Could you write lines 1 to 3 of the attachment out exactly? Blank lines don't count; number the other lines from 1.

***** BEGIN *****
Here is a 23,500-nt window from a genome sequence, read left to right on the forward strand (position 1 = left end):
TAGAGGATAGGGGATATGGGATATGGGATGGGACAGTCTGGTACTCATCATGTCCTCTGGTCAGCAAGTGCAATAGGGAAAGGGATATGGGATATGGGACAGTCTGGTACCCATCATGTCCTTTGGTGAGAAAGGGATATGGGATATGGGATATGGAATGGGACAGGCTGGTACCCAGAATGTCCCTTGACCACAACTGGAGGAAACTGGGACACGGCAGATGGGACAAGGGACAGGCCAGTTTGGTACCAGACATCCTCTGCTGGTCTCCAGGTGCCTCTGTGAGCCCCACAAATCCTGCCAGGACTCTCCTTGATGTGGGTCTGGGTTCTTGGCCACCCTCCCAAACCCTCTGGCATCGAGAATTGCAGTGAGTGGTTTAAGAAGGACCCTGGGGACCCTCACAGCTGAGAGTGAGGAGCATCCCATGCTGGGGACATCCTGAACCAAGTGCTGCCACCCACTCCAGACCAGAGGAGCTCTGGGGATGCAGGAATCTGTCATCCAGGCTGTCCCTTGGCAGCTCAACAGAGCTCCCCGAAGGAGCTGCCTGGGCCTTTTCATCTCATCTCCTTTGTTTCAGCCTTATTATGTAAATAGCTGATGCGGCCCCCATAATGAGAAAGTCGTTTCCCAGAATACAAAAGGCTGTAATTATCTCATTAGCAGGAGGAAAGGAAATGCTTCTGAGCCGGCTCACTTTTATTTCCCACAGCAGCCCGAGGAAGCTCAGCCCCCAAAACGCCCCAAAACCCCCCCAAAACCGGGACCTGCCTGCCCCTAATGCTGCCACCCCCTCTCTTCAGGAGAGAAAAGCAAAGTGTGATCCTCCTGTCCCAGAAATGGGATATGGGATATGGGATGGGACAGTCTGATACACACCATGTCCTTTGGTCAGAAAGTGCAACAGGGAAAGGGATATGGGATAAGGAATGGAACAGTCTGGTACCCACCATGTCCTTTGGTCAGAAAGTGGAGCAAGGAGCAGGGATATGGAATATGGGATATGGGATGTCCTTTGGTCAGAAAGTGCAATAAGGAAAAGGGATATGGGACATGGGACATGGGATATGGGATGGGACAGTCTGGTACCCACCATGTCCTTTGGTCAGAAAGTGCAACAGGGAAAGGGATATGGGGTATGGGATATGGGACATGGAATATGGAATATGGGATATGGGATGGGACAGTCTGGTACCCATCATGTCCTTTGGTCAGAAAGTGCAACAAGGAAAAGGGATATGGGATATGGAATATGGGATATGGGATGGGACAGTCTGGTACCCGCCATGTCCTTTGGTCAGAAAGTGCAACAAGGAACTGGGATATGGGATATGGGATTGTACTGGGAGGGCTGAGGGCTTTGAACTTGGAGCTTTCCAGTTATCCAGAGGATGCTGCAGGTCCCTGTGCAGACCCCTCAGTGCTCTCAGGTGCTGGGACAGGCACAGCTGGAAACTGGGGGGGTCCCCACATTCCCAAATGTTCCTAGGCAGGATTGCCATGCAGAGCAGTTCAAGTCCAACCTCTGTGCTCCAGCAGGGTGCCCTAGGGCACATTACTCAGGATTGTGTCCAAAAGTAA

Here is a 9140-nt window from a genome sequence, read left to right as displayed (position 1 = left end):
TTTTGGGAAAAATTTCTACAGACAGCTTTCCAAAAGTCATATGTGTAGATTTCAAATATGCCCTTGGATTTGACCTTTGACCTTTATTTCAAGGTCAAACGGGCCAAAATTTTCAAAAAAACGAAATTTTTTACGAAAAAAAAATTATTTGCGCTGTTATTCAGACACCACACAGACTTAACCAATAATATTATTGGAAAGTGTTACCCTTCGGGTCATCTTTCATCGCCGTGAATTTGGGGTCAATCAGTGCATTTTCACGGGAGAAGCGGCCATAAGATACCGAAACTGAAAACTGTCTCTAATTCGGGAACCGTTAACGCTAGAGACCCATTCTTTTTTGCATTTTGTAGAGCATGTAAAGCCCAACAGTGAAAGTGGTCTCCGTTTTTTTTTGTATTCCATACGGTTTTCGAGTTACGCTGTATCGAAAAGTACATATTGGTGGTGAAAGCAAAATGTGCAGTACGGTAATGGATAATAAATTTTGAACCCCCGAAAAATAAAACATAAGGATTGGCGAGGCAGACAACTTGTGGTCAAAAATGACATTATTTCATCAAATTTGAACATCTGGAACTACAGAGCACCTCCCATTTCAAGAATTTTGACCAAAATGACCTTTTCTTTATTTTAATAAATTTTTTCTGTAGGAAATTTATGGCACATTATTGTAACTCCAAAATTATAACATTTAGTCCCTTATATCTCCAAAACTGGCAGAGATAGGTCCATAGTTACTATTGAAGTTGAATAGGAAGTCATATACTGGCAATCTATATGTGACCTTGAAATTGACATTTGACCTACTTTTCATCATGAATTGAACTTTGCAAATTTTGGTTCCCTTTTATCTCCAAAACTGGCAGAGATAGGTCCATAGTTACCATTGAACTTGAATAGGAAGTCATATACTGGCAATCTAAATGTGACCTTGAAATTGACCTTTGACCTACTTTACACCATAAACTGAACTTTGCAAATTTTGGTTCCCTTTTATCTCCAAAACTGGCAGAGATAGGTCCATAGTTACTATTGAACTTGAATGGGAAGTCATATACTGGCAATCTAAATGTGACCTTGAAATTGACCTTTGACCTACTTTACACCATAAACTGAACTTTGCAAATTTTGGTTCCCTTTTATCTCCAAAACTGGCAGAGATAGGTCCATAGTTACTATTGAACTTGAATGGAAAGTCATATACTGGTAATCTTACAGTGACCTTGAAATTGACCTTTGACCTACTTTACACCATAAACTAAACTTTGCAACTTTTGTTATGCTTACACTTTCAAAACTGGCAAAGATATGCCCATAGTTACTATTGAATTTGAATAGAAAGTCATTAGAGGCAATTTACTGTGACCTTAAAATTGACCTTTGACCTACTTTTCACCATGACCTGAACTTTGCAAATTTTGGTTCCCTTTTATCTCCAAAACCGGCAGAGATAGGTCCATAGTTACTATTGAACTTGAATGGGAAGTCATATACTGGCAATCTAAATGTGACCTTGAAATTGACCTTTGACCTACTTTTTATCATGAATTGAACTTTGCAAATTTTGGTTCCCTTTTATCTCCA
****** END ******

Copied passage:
Here is a 23,500-nt window from a genome sequence, read left to right on the forward strand (position 1 = left end):
TAGAGGATAGGGGATATGGGATATGGGATGGGACAGTCTGGTACTCATCATGTCCTCTGGTCAGCAAGTGCAATAGGGAAAGGGATATGGGATATGGGACAGTCTGGTACCCATCATGTCCTTTGGTGAGAAAGGGATATGGGATATGGGATATGGAATGGGACAGGCTGGTACCCAGAATGTCCCTTGACCACAACTGGAGGAAACTGGGACACGGCAGATGGGACAAGGGACAGGCCAGTTTGGTACCAGACATCCTCTGCTGGTCTCCAGGTGCCTCTGTGAGCCCCACAAATCCTGCCAGGACTCTCCTTGATGTGGGTCTGGGTTCTTGGCCACCCTCCCAAACCCTCTGGCATCGAGAATTGCAGTGAGTGGTTTAAGAAGGACCCTGGGGACCCTCACAGCTGAGAGTGAGGAGCATCCCATGCTGGGGACATCCTGAACCAAGTGCTGCCACCCACTCCAGACCAGAGGAGCTCTGGGGATGCAGGAATCTGTCATCCAGGCTGTCCCTTGGCAGCTCAACAGAGCTCCCCGAAGGAGCTGCCTGGGCCTTTTCATCTCATCTCCTTTGTTTCAGCCTTATTATGTAAATAGCTGATGCGGCCCCCATAATGAGAAAGTCGTTTCCCAGAATACAAAAGGCTGTAATTATCTCATTAGCAGGAGGAAAGGAAATGCTTCTGAGCCGGCTCACTTTTATTTCCCACAGCAGCCCGAGGAAGCTCAGCCCCCAAAACGCCCCAAAACCCCCCCAAAACCGGGACCTGCCTGCCCCTAATGCTGCCACCCCCTCTCTTCAGGAGAGAAAAGCAAAGTGTGATCCTCCTGTCCCAGAAATGGGATATGGGATATGGGATGGGACAGTCTGATACACACCATGTCCTTTGGTCAGAAAGTGCAACAGGGAAAGGGATATGGGATAAGGAATGGAACAGTCTGGTACCCACCATGTCCTTTGGTCAGAAAGTGGAGCAAGGAGCAGGGATATGGAATATGGGATATGGGATGTCCTTTGGTCAGAAAGTGCAATAAGGAAAAGGGATATGGGACATGGGACATGGGATATGGGATGGGACAGTCTGGTACCCACCATGTCCTTTGGTCAGAAAGTGCAACAGGGAAAGGGATATGGGGTATGGGATATGGGACATGGAATATGGAATATGGGATATGGGATGGGACAGTCTGGTACCCATCATGTCCTTTGGTCAGAAAGTGCAACAAGGAAAAGGGATATGGGATATGGAATATGGGATATGGGATGGGACAGTCTGGTACCCGCCATGTCCTTTGGTCAGAAAGTGCAACAAGGAACTGGGATATGGGATATGGGATTGTACTGGGAGGGCTGAGGGCTTTGAACTTGGAGCTTTCCAGTTATCCAGAGGATGCTGCAGGTCCCTGTGCAGACCCCTCAGTGCTCTCAGGTGCTGGGACAGGCACAGCTGGAAACTGGGGGGGTCCCCACATTCCCAAATGTTCCTAGGCAGGATTGCCATGCAGAGCAGTTCAAGTCCAACCTCTGTGCTCCAGCAGGGTGCCCTAGGGCACATTACTCAGGATTGTGTCCAAAAGTAA

Here is a 9140-nt window from a genome sequence, read left to right as displayed (position 1 = left end):